• Covid isn’t over. As many feel Covid is now less of a threat, communication is need to explain that the pandemic hasn’t disappeared, and what we do now can influence the severity of the expected fifth wave.
  • Youth focus. Deliver communications campaign aimed at youth, stressing vaccination as a means to increased opportunities rather than fear.
  • Publicise where sites are. There is still widespread uncertainty where local vaccination sites are, exacerbated this changing in many areas. Need to expand approaches such as loud hailing, community mobilization and more posters, especially in poorer areas.

 

SUGGESTED CONSIDERATIONS FOR OTHER SECTIONS OF HEALTH SYSTEM

  • Pop-ups with social mobilisation: The UJ/HSRC research, together with activity by Community Organising Working Group, CCF and others, suggests that having Pop-up vaccination sites townships, informal settlements and rural areas can be very effective, if combined with social mobilisation with trusted local leaders and organisations (here).
  • Ensure vaccination sites for all. The UJ/HSRC Study suggests that this should be made practice throughout SA, backed up by widespread communication, that anyone with or without official documentation can be vaccinated at any vaccination site. The study also suggests that the Bureaucratic rules should not block vaccination so that no one who comes for vaccination should be turned away, unless medically contra-indicated (here).

 

 

METHODOLOGY AND COLLABORATION

The Social Listening & Infodemiology team that produces this report is part of the Risk Communications & Community Engagement Working Group of the Department of Health. This report is compiled following the methodology of the WHO Africa Infodemic Response Alliance (AIRA, see here), the “Identify” stage.  We pool information from the following:

  • SA National Department of Health
  • Covid Hotline: Reports from the national Covid call centre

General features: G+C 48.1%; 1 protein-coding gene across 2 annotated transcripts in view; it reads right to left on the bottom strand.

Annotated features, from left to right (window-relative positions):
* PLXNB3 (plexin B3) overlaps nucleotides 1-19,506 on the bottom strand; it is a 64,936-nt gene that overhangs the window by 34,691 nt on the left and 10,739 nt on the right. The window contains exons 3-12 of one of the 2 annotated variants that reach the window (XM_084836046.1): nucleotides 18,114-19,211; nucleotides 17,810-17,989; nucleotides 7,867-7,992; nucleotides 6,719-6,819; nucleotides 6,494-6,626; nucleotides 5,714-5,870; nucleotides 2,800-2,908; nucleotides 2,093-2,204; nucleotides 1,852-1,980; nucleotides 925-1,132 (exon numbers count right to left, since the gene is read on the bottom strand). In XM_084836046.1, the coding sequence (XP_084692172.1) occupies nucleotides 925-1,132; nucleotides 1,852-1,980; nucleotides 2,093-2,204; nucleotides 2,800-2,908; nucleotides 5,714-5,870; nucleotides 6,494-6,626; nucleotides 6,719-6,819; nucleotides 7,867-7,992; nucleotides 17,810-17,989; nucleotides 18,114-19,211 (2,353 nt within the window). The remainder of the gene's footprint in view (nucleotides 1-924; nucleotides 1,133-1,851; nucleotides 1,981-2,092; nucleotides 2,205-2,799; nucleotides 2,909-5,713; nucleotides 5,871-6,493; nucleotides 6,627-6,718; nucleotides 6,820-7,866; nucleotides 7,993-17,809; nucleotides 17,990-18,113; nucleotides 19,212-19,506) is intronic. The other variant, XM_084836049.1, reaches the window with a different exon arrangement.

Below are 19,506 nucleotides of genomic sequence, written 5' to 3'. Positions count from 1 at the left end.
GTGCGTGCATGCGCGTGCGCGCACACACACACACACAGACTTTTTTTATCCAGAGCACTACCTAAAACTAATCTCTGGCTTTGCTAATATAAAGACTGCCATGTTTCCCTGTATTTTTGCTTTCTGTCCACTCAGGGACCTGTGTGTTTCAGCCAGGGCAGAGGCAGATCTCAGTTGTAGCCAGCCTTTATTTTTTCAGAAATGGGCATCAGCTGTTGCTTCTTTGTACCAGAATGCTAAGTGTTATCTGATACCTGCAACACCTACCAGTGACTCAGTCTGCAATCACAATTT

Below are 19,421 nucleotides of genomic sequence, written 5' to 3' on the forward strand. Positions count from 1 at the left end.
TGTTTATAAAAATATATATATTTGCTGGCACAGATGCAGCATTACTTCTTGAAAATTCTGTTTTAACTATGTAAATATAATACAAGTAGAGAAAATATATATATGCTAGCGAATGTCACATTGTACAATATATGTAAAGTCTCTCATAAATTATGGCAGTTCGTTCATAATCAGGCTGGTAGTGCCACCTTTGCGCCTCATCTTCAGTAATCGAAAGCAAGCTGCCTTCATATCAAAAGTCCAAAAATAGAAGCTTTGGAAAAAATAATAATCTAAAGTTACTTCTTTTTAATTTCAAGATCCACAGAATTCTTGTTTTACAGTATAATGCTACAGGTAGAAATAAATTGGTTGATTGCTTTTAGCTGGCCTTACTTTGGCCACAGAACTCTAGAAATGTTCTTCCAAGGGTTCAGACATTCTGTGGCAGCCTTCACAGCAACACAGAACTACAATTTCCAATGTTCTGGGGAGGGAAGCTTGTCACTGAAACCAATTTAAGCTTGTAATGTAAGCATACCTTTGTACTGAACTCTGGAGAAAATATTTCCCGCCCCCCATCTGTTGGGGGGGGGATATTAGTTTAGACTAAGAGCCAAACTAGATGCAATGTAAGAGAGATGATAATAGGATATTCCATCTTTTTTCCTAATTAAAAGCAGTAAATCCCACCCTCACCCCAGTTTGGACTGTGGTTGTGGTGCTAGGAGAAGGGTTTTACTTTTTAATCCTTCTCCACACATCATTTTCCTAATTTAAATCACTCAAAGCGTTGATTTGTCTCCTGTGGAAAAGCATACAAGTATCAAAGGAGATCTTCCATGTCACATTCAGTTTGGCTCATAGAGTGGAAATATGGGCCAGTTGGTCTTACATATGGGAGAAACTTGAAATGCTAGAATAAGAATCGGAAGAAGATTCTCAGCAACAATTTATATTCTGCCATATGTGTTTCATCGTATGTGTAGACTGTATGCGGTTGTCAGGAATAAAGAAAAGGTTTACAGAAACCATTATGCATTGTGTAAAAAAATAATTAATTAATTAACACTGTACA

• Org: NDOH Covid WhatsApp system
  • WHO Africa Infodemic Response Alliance (AIRA)
  • UNICEF: digital analysis of content on Google, Twitter, YouTube and Facebook, and digital news
  • Red Cross: Network of over 2,000 community volunteers reporting misinformation and concerns
  • Real 411 Media Monitoring Africa: a mis- and disinformation reporting and debunking initiative
  • Covid Comms: a network of communications specialists that produces information on the pandemic
  • DOH Free State & KZN: Provincial Departments of Health
  • Community Constituency Front (CCF), Covid Hotline, Health Systems Trust
  • Centre for Communication Impact, Centre for Analytics & Behavioural Change, Section 27
  • Medical Research Council, National Institute for Communicable Diseases,
  • SA Vaccination and Immunisation Centre, HSRC, DG Murray Trust, Right To Care
  • Universities of Johannesburg, Cape Town, Free State, Wits, Stellenbosch, Sefako Makgatho

 

Other organisations involved Government Communications & Information Service, SA Council of Churches, Clinton Health Access Initiative, Heartlines, Children’s Radio Foundation, IPSOS, People’s Health Movement, and Business for SA, SA Minerals Council, Wits Reproductive Health & HIV Institute, UN Verified, HealthEnabled, Deaf SA, SA National Council for the Blind, Treatment Action Campaign and Disability SA.

Contact:

Nombulelo Leburu, National Department of Health          nombulelo.leburu@health.gov.za            082 444 9503
Peter Benjamin, Demand Acceleration Task Team           peter@healthenabled.org                       082 829 3353
Charity Bhengu, National Department of Health               charity.bhengu@health.gov.za               083 679 7424